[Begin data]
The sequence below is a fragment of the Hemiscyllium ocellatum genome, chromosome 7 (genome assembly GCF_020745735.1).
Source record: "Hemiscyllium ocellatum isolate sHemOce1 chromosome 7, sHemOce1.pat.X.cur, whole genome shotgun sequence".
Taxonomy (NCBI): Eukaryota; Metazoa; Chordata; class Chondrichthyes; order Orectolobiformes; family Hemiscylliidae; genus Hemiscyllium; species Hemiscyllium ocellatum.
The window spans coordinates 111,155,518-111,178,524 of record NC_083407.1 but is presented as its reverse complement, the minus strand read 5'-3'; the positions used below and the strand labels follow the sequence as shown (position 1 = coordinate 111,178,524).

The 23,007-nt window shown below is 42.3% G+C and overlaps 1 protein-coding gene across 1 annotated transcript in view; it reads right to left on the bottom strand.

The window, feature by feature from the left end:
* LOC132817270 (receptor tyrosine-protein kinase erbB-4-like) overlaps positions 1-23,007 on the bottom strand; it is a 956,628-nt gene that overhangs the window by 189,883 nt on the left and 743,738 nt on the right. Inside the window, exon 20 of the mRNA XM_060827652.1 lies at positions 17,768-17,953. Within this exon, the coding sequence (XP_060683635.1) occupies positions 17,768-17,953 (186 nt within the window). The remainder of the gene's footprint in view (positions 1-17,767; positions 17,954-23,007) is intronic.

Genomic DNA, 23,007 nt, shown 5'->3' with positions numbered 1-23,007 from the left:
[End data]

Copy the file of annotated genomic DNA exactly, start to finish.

The sequence below is a fragment of the Hemiscyllium ocellatum genome, chromosome 7 (genome assembly GCF_020745735.1).
Source record: "Hemiscyllium ocellatum isolate sHemOce1 chromosome 7, sHemOce1.pat.X.cur, whole genome shotgun sequence".
Taxonomy (NCBI): Eukaryota; Metazoa; Chordata; class Chondrichthyes; order Orectolobiformes; family Hemiscylliidae; genus Hemiscyllium; species Hemiscyllium ocellatum.
The window spans coordinates 111,155,518-111,178,524 of record NC_083407.1 but is presented as its reverse complement, the minus strand read 5'-3'; the positions used below and the strand labels follow the sequence as shown (position 1 = coordinate 111,178,524).

The 23,007-nt window shown below is 42.3% G+C and overlaps 1 protein-coding gene across 1 annotated transcript in view; it reads right to left on the bottom strand.

The window, feature by feature from the left end:
* LOC132817270 (receptor tyrosine-protein kinase erbB-4-like) overlaps positions 1-23,007 on the bottom strand; it is a 956,628-nt gene that overhangs the window by 189,883 nt on the left and 743,738 nt on the right. Inside the window, exon 20 of the mRNA XM_060827652.1 lies at positions 17,768-17,953. Within this exon, the coding sequence (XP_060683635.1) occupies positions 17,768-17,953 (186 nt within the window). The remainder of the gene's footprint in view (positions 1-17,767; positions 17,954-23,007) is intronic.

Genomic DNA, 23,007 nt, shown 5'->3' with positions numbered 1-23,007 from the left: